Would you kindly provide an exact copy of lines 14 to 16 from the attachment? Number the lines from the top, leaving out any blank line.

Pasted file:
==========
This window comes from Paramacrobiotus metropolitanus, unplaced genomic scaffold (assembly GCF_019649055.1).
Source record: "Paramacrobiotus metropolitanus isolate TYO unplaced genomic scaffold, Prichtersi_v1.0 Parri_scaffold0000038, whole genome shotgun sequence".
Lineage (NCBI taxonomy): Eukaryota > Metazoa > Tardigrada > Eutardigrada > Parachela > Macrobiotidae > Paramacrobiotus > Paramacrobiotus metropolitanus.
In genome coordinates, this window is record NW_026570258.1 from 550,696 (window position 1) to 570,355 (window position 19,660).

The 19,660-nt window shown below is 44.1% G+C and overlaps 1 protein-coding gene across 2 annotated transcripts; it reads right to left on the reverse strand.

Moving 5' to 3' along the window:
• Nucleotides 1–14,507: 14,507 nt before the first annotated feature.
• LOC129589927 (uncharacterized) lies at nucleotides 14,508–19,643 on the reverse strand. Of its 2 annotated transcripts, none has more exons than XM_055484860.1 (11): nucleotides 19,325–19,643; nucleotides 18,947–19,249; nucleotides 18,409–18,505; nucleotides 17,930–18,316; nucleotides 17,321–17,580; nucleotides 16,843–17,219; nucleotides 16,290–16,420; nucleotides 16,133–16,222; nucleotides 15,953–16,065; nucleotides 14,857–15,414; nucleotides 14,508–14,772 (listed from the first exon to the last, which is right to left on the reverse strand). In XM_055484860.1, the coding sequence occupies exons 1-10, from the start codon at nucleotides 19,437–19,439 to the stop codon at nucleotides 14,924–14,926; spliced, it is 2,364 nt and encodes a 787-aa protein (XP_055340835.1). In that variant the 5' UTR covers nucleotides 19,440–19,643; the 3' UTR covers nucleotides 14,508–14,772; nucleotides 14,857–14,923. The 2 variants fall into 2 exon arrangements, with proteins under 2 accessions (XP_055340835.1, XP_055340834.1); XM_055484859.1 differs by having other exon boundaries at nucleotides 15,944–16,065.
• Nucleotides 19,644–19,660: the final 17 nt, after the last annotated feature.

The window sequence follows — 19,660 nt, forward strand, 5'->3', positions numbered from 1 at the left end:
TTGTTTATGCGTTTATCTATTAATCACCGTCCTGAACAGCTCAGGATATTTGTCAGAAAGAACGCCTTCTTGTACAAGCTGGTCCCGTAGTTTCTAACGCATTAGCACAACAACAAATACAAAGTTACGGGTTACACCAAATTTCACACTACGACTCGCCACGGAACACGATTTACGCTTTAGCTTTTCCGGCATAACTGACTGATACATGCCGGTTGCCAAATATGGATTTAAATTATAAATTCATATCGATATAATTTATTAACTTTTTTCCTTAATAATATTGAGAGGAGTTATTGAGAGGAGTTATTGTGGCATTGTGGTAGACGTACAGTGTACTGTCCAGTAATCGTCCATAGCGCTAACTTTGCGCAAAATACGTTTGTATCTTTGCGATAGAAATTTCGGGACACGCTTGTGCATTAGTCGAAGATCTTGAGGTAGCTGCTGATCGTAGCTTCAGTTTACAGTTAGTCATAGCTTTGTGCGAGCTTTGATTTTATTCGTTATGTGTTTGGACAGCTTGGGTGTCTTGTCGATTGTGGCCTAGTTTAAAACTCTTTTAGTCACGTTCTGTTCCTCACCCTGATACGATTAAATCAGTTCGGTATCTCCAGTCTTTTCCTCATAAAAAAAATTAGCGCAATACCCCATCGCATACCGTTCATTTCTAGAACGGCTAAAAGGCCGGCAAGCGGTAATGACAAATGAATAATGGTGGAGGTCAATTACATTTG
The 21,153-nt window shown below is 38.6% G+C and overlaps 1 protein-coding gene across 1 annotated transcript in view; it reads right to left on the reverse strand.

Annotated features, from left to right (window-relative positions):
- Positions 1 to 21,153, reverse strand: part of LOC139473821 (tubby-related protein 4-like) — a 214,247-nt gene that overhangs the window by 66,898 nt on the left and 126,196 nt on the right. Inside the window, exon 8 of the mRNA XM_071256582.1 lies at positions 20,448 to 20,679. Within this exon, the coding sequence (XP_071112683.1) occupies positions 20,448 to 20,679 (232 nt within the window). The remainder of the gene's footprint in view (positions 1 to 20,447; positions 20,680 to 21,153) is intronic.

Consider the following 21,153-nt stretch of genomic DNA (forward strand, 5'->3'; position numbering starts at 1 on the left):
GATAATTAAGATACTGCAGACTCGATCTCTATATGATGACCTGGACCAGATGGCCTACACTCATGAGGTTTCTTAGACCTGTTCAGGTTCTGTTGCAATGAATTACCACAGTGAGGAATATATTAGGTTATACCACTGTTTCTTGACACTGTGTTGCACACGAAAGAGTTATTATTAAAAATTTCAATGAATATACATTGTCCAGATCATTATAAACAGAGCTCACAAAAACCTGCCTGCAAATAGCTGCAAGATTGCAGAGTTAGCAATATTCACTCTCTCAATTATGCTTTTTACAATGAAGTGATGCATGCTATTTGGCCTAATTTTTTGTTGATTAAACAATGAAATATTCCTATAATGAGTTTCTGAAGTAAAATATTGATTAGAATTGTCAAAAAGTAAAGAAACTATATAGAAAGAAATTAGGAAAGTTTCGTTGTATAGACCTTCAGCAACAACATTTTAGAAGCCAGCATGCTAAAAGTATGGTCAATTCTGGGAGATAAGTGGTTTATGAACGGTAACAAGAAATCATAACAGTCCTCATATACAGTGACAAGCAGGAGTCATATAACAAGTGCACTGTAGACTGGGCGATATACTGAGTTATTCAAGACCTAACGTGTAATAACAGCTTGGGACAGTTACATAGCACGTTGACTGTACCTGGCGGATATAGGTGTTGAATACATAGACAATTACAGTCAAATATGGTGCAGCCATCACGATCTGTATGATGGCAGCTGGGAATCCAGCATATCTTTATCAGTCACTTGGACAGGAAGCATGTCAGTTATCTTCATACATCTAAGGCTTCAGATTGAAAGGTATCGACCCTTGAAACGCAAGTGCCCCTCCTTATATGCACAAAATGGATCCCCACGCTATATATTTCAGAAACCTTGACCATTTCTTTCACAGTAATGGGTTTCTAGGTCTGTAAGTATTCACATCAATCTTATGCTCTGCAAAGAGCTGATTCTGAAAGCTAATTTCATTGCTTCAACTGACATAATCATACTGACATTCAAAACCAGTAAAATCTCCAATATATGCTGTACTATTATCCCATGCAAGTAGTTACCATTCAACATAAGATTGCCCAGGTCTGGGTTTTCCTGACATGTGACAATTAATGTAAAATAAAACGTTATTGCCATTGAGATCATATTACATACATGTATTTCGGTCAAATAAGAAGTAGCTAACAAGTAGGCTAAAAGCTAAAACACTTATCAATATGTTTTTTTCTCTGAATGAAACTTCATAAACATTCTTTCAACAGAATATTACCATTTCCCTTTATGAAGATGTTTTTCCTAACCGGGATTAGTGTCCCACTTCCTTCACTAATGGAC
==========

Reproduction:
- Positions 1 to 21,153, reverse strand: part of LOC139473821 (tubby-related protein 4-like) — a 214,247-nt gene that overhangs the window by 66,898 nt on the left and 126,196 nt on the right. Inside the window, exon 8 of the mRNA XM_071256582.1 lies at positions 20,448 to 20,679. Within this exon, the coding sequence (XP_071112683.1) occupies positions 20,448 to 20,679 (232 nt within the window). The remainder of the gene's footprint in view (positions 1 to 20,447; positions 20,680 to 21,153) is intronic.

Consider the following 21,153-nt stretch of genomic DNA (forward strand, 5'->3'; position numbering starts at 1 on the left):
GATAATTAAGATACTGCAGACTCGATCTCTATATGATGACCTGGACCAGATGGCCTACACTCATGAGGTTTCTTAGACCTGTTCAGGTTCTGTTGCAATGAATTACCACAGTGAGGAATATATTAGGTTATACCACTGTTTCTTGACACTGTGTTGCACACGAAAGAGTTATTATTAAAAATTTCAATGAATATACATTGTCCAGATCATTATAAACAGAGCTCACAAAAACCTGCCTGCAAATAGCTGCAAGATTGCAGAGTTAGCAATATTCACTCTCTCAATTATGCTTTTTACAATGAAGTGATGCATGCTATTTGGCCTAATTTTTTGTTGATTAAACAATGAAATATTCCTATAATGAGTTTCTGAAGTAAAATATTGATTAGAATTGTCAAAAAGTAAAGAAACTATATAGAAAGAAATTAGGAAAGTTTCGTTGTATAGACCTTCAGCAACAACATTTTAGAAGCCAGCATGCTAAAAGTATGGTCAATTCTGGGAGATAAGTGGTTTATGAACGGTAACAAGAAATCATAACAGTCCTCATATACAGTGACAAGCAGGAGTCATATAACAAGTGCACTGTAGACTGGGCGATATACTGAGTTATTCAAGACCTAACGTGTAATAACAGCTTGGGACAGTTACATAGCACGTTGACTGTACCTGGCGGATATAGGTGTTGAATACATAGACAATTACAGTCAAATATGGTGCAGCCATCACGATCTGTATGATGGCAGCTGGGAATCCAGCATATCTTTATCAGTCACTTGGACAGGAAGCATGTCAGTTATCTTCATACATCTAAGGCTTCAGATTGAAAGGTATCGACCCTTGAAACGCAAGTGCCCCTCCTTATATGCACAAAATGGATCCCCACGCTATATATTTCAGAAACCTTGACCATTTCTTTCACAGTAATGGGTTTCTAGGTCTGTAAGTATTCACATCAATCTTATGCTCTGCAAAGAGCTGATTCTGAAAGCTAATTTCATTGCTTCAACTGACATAATCATACTGACATTCAAAACCAGTAAAATCTCCAATATATGCTGTACTATTATCCCATGCAAGTAGTTACCATTCAACATAAGATTGCCCAGGTCTGGGTTTTCCTGACATGTGACAATTAATGTAAAATAAAACGTTATTGCCATTGAGATCATATTACATACATGTATTTCGGTCAAATAAGAAGTAGCTAACAAGTAGGCTAAAAGCTAAAACACTTATCAATATGTTTTTTTCTCTGAATGAAACTTCATAAACATTCTTTCAACAGAATATTACCATTTCCCTTTATGAAGATGTTTTTCCTAACCGGGATTAGTGTCCCACTTCCTTCACTAATGGAC